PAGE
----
New Report Indicates Changes in How Americans Get Their Information about Health and Cancer
Although the Internet remains a frequent first source for Americans seeking health care information, a new study indicates that the public's trust in online material about health has declined. At the same time, more folks are expressing confidence in the information they get from health care professionals.
Schmalfeldt: Although the Internet remains a frequent first source for Americans seeking health care information, a new study indicates that the public's trust in online material about health has declined. At the same time, more folks are expressing confidence in the information they get from health care professionals. The report—Cancer Communication: Health Information National Trends Survey 2003 and 2005—is a survey done every other year and sponsored by the National Cancer Institute at the National Institutes of Health. Dr. Bradford Hesse, chief of the Health Communications and Informatics Research Branch at the NCI, explains the results.Hesse: People look to their physicians first and foremost as a trusted source of
information. They went to the Internet because that was their first choice, but when they got there, what we're finding is that they're not quite as convinced that the information they have is credible. In fact, it's driving them to go to their physicians that much more. So we're seeing an increase in people going to their physicians now than we saw from 2003, and an increase in trust in their physicians.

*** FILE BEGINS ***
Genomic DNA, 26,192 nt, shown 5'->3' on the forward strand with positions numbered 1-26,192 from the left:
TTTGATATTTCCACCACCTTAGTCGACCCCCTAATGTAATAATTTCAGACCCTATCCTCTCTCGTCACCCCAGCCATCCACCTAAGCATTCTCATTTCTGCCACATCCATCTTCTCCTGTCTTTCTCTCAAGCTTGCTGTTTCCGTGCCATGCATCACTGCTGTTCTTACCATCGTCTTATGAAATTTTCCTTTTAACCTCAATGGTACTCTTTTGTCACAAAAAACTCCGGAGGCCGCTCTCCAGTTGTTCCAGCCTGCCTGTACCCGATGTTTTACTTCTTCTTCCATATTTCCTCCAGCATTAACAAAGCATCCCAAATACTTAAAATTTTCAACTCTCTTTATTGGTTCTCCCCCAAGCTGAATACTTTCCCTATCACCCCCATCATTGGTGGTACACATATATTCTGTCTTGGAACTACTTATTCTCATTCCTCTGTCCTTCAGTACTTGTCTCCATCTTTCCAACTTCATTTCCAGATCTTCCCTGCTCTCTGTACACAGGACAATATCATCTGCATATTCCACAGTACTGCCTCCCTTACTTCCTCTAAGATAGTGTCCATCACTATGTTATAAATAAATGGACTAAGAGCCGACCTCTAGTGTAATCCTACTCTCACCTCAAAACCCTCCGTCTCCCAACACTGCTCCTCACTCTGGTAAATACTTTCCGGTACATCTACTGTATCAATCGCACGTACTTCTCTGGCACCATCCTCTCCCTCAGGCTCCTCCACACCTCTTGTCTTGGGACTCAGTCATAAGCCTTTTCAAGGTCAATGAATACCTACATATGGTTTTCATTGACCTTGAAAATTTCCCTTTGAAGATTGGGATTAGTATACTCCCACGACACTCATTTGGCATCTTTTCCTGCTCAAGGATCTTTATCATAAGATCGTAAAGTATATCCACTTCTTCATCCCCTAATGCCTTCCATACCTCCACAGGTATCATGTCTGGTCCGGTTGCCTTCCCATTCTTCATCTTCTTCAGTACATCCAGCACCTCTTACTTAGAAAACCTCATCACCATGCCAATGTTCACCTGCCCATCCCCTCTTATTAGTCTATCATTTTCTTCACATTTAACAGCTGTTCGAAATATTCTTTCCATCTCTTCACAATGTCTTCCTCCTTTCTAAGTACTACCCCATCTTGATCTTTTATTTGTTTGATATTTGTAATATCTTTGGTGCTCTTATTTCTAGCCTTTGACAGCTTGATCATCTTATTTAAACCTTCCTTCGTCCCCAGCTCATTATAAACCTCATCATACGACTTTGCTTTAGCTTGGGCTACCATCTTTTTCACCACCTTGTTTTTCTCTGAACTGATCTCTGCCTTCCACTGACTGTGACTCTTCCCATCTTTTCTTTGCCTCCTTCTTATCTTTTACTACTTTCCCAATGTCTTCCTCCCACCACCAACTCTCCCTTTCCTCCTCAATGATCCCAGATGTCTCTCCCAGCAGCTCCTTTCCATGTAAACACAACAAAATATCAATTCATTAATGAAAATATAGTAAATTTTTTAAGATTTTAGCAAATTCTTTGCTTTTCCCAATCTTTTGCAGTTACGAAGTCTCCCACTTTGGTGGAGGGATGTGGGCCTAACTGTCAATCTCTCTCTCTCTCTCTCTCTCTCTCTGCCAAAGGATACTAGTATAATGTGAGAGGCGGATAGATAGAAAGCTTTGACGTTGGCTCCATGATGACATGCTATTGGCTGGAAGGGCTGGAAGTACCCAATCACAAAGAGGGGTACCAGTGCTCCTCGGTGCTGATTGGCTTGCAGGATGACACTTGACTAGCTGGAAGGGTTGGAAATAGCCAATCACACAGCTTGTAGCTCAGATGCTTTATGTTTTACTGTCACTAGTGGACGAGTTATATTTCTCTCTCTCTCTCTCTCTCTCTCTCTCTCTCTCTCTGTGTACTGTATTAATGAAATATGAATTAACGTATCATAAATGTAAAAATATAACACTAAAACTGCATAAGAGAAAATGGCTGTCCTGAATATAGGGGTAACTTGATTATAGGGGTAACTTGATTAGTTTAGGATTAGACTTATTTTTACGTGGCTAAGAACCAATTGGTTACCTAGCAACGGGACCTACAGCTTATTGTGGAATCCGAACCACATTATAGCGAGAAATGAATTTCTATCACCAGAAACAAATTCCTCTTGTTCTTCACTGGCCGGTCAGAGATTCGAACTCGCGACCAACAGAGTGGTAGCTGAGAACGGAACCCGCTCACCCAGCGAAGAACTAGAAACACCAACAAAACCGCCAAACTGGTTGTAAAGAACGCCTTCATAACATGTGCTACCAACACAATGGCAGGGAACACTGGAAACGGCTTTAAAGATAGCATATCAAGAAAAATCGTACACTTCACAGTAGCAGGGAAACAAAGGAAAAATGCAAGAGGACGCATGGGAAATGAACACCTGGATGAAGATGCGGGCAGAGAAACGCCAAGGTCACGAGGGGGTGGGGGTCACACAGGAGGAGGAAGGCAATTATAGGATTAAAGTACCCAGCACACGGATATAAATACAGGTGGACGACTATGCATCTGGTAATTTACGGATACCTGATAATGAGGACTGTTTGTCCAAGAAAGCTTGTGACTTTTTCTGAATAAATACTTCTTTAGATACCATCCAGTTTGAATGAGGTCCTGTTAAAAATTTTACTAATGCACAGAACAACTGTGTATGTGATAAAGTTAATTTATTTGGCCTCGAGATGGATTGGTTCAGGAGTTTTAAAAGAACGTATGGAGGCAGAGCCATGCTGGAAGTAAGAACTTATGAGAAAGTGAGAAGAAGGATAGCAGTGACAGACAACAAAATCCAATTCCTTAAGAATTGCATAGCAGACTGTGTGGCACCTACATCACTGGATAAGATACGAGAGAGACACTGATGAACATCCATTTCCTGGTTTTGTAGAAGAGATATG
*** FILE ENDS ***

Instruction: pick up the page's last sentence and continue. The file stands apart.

Schmalfeldt: Dr. Hesse explained why folks continue to use the Internet as their first source for getting health care info, even though they are trusting it less.
Hesse: In the beginning, I think the very first phase, people who were going online and getting access to health information online were doing it in sort of a self-advocating way, so they would go and try to fill in the gaps in any way they could. Providers are now recognizing that they can meet an important need by putting information out themselves that is vetted and credible for their subscribers and their clients and their patients to use. We're seeing slight increases from 2003 to 2005, but we're going to be seeing even more of that as time progresses.
Schmalfeldt: Use of the Internet as a source for cancer-specific information remained relatively unchanged during the study period. Yet, the number of people using the Internet to communicate with their healthcare provider or their provider's office—using e-mail to ask questions or set up appointments, for instance—increased from 7 percent in 2003 to 10 percent in 2005. From the National Institutes of Health, I'm Bill Schmalfeldt in Bethesda, Maryland.
About This Audio Report
Reporter: Bill Schmalfeldt
Sound Bite: Dr. Bradford Hesse
Topic: Health Info, Cancer